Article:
I smiled and nodded. In my mind I was thinking that of all the things I have reflected upon previously, of all the things I have written about in this experience, I have never once mentioned or thought about the idea of finding someone. Instead, it was all about forgetting someone.
I let out an obvious sigh and said to her, “Yes, agree that it’s all about the experience that you actually learn from it. I mean, really, without experience we are just a shell without connections to our conscience, right?” I was starting to seek her approval for my own affirmation.
She gave me the look that she knew that I knew it was a rhetorical question. Having gotten what I wanted, I smiled to myself and asked her, “And so this theory of yours is?”
“My theory?” she snapped.
And I remembered this part very clearly because she took her time, picked up her cup of coffee, sipped it a couple of times and put it back onto the table before answering me.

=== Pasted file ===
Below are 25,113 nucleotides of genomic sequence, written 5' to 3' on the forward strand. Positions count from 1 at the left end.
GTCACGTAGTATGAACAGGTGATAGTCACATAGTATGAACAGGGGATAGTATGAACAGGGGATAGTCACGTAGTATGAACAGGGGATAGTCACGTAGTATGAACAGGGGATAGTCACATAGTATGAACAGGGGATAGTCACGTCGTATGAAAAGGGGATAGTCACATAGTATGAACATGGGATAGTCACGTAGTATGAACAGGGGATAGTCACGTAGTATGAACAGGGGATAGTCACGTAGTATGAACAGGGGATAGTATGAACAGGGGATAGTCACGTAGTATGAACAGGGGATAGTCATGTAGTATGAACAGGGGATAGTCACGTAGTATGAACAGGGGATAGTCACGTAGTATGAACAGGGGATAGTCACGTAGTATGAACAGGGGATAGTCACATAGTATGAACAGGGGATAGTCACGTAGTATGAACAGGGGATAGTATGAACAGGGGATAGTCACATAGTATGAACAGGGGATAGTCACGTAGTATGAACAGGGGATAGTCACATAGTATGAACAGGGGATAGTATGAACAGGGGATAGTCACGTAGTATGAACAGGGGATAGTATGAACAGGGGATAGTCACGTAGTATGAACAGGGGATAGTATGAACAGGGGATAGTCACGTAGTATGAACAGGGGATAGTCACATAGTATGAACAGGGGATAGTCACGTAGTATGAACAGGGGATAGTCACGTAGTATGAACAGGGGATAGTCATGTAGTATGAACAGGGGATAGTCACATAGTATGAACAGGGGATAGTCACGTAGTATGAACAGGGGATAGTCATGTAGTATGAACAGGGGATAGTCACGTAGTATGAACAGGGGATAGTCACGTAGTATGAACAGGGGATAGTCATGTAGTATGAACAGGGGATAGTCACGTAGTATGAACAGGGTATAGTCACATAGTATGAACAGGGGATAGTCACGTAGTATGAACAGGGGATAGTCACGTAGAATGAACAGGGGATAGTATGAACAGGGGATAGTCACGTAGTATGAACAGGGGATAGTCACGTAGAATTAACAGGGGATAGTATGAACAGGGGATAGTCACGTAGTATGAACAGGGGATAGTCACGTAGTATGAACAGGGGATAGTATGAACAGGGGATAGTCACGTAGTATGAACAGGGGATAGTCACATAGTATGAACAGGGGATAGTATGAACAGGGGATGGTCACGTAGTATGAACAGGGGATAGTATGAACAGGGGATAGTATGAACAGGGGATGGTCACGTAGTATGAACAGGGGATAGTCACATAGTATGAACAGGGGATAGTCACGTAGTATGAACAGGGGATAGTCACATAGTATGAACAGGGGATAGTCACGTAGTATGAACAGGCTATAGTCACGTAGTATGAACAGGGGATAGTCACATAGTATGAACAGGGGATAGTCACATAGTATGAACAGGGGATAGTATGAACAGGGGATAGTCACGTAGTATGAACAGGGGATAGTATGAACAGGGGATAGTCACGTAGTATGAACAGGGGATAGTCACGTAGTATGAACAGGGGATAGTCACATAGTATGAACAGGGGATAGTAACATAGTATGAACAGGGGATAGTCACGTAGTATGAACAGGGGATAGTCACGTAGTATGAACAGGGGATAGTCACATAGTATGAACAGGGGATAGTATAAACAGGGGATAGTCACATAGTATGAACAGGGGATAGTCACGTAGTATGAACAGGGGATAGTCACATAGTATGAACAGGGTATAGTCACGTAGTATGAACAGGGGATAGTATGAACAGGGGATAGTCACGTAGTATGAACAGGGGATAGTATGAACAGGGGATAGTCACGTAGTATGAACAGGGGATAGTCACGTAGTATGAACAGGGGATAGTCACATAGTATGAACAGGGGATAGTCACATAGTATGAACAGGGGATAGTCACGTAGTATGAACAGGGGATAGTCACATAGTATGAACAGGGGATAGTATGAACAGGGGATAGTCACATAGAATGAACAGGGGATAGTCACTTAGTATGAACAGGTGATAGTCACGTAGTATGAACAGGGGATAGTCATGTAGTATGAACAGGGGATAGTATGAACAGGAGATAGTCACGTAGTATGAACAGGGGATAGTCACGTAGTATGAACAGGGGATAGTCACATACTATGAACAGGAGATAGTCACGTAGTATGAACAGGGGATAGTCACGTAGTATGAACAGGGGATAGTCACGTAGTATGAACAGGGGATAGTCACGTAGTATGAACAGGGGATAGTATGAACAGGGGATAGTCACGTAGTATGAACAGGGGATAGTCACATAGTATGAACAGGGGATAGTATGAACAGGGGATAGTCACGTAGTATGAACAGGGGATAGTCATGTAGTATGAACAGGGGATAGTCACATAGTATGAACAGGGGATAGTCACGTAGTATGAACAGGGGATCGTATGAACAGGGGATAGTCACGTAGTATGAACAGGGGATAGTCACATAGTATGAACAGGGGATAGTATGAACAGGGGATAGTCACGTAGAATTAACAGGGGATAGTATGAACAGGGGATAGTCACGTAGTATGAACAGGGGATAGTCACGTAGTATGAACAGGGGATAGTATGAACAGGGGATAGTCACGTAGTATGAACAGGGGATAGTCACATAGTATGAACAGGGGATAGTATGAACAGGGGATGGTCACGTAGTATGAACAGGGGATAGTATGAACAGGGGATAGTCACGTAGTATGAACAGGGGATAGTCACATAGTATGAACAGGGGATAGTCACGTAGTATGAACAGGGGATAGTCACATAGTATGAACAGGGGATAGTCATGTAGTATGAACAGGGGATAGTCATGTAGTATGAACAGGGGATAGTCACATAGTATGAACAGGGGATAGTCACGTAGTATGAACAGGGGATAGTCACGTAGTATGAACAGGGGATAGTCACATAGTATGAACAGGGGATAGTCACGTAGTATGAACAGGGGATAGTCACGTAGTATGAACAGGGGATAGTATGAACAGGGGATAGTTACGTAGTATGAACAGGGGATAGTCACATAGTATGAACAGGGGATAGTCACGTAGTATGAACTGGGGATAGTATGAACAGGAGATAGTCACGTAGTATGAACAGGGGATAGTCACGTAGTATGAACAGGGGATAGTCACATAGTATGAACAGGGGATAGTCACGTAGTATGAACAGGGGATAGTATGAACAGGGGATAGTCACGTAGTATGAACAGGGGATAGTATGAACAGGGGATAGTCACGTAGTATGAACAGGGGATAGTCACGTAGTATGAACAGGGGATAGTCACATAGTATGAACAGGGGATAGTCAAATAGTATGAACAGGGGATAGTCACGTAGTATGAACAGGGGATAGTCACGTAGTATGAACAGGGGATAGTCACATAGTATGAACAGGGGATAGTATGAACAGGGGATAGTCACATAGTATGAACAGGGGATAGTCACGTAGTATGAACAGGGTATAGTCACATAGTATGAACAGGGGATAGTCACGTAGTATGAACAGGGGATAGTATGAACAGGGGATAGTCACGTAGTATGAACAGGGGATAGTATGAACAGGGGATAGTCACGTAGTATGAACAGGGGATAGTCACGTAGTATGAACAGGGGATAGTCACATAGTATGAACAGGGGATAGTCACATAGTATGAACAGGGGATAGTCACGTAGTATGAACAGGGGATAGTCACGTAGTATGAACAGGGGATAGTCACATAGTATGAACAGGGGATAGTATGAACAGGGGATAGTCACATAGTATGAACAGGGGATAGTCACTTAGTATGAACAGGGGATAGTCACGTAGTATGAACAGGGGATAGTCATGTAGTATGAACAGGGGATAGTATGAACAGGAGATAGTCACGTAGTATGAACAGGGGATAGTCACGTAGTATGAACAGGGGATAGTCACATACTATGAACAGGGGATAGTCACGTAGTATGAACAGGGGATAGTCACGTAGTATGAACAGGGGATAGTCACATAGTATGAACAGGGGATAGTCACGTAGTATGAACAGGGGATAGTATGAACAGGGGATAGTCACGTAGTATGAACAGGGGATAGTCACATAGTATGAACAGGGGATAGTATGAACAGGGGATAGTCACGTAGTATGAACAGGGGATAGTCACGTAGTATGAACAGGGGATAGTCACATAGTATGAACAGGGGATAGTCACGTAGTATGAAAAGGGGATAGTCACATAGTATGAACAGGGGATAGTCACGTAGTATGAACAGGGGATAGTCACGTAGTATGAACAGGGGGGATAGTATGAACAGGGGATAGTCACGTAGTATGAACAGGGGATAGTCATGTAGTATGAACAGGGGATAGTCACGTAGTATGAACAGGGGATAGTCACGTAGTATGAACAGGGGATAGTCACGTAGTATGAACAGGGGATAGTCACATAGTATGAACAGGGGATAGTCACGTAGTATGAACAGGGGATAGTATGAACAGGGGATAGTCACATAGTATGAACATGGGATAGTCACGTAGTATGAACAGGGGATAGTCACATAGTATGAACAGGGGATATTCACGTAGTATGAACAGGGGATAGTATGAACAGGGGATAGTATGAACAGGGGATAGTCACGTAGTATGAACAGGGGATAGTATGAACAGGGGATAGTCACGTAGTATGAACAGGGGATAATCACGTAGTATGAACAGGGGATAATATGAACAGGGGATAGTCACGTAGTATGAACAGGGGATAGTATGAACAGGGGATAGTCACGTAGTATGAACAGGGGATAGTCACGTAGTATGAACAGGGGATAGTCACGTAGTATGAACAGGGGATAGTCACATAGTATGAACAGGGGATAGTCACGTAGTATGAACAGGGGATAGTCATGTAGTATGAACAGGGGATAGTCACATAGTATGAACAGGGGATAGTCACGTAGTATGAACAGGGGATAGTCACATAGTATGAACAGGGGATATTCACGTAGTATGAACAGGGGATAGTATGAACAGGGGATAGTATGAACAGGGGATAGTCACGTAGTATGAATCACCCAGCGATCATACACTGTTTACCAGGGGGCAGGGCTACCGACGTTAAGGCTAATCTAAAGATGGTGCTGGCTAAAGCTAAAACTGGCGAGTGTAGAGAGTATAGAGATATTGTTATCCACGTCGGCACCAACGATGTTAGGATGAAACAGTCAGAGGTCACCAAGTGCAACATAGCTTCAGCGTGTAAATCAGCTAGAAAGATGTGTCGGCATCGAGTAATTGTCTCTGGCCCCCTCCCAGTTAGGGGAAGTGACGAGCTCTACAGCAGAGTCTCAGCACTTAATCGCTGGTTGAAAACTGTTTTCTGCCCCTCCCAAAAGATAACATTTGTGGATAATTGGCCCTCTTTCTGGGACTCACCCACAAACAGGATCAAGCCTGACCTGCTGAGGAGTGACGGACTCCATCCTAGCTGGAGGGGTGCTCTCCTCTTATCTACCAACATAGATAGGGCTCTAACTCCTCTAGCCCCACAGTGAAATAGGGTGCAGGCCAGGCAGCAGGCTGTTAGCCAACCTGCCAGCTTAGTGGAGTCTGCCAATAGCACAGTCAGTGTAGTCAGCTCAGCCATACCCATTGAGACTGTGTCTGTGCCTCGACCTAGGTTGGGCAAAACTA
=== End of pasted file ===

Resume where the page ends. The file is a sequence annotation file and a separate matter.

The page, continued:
Then she said, “You have to endure the process to reap the benefits.”
“Just like planting flowers,” I said after a moment of pondering.
“Just like that.”
“I reckon I can do that.”
“Hang in there, beautiful. You are someone’s dream beloved.”
I swore I got a few goose bumps when I heard that. I tried to be cheekily snide and said, “It’s all about finding that someone, ain’t that right?”
“Uh huh. They want you and you want them. You need them and they need you. One day, it will come together like peanut butter and jelly,” she detailed with hand gestures and all on making a peanut butter and jelly sandwich and then miming an imaginary bite.